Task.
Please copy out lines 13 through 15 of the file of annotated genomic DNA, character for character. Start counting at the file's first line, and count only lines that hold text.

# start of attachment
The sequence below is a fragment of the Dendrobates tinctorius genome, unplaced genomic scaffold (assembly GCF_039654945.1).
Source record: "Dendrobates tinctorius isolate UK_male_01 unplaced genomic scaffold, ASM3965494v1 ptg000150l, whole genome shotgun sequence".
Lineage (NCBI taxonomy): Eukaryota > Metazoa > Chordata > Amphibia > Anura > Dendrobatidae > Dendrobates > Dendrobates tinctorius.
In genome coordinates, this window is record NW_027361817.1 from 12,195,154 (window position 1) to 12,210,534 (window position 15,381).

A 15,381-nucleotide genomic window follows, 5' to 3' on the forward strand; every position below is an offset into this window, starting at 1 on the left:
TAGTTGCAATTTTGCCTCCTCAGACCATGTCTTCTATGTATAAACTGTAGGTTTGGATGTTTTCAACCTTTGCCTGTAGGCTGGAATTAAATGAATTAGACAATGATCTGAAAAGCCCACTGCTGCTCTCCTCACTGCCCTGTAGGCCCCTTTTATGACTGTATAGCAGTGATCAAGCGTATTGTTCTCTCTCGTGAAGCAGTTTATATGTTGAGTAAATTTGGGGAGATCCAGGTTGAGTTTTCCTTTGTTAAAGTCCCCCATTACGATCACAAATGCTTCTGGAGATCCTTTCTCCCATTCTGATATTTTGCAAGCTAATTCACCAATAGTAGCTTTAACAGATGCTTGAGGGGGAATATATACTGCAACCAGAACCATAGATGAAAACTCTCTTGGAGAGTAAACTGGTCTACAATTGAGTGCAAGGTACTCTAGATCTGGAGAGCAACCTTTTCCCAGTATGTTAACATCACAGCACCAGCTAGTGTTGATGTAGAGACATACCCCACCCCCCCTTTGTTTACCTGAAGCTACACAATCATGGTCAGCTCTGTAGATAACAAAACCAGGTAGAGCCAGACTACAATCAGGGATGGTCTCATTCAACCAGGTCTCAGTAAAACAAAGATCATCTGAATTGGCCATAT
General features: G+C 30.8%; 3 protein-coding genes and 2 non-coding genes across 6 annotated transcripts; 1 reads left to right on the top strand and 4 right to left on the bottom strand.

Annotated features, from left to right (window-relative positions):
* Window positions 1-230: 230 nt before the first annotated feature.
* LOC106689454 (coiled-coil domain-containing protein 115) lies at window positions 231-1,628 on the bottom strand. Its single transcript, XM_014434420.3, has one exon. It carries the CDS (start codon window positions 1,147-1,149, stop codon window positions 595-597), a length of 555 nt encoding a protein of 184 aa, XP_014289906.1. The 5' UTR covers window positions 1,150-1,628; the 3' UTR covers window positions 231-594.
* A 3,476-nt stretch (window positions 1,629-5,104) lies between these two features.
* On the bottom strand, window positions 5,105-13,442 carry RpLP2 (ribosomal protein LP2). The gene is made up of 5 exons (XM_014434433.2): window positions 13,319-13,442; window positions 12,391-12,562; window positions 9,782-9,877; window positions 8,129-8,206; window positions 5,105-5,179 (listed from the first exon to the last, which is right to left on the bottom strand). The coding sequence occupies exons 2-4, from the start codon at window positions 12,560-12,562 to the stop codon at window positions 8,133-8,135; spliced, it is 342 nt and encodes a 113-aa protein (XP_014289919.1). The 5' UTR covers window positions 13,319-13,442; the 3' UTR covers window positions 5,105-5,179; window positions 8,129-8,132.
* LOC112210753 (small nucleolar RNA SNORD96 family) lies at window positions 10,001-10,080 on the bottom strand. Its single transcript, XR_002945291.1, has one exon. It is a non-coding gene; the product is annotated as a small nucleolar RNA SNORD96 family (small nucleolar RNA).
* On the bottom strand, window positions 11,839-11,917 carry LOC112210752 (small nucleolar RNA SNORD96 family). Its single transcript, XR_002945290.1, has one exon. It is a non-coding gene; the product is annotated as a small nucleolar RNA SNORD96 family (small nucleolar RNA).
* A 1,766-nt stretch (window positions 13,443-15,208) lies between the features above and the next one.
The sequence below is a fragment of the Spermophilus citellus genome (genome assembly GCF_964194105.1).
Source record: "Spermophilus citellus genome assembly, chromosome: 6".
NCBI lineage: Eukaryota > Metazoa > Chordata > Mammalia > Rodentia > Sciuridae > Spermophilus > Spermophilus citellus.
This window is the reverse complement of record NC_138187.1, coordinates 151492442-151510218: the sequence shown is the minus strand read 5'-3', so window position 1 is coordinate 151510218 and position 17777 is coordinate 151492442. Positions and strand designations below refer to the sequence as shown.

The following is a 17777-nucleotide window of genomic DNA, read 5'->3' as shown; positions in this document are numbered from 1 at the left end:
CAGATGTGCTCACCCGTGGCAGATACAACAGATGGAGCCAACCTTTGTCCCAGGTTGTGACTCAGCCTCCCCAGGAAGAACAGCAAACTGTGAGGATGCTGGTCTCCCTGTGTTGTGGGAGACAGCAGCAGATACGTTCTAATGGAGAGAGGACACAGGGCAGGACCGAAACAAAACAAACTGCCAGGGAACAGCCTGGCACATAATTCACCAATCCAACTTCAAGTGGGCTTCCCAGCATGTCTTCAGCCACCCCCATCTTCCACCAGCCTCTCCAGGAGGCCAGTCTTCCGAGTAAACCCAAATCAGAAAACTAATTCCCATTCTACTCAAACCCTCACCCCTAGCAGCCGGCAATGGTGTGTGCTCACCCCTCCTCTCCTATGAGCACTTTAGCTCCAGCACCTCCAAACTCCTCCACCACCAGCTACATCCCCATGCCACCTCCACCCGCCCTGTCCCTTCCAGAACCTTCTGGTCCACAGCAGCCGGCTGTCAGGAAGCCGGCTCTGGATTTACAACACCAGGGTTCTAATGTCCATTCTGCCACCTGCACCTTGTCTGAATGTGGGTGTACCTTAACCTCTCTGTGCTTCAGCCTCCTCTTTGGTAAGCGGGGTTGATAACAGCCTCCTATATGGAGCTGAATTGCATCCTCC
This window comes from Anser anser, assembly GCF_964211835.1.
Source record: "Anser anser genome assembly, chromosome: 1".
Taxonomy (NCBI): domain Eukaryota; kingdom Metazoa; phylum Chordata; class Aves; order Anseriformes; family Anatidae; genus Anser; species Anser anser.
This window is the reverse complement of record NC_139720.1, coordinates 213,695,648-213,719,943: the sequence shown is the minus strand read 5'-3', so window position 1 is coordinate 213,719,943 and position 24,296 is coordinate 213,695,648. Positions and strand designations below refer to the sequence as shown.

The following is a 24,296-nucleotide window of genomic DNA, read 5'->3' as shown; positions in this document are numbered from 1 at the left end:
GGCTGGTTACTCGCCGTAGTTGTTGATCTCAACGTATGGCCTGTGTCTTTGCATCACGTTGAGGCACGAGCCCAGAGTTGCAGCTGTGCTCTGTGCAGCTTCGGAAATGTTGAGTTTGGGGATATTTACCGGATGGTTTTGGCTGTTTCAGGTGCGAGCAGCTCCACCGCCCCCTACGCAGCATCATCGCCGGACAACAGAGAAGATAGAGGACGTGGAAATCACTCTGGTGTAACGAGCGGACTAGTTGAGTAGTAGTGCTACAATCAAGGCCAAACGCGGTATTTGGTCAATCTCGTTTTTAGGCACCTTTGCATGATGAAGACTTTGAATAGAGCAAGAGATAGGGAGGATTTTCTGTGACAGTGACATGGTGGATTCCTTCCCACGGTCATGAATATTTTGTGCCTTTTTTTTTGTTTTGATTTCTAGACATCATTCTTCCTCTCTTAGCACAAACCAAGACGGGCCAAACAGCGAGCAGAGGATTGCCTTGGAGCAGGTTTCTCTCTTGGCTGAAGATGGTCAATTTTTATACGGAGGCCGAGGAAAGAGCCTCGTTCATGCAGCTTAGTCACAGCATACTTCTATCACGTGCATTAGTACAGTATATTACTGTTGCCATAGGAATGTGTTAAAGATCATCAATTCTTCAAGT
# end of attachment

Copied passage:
* LOC112210753 (small nucleolar RNA SNORD96 family) lies at window positions 10,001-10,080 on the bottom strand. Its single transcript, XR_002945291.1, has one exon. It is a non-coding gene; the product is annotated as a small nucleolar RNA SNORD96 family (small nucleolar RNA).
* On the bottom strand, window positions 11,839-11,917 carry LOC112210752 (small nucleolar RNA SNORD96 family). Its single transcript, XR_002945290.1, has one exon. It is a non-coding gene; the product is annotated as a small nucleolar RNA SNORD96 family (small nucleolar RNA).
* A 1,766-nt stretch (window positions 13,443-15,208) lies between the features above and the next one.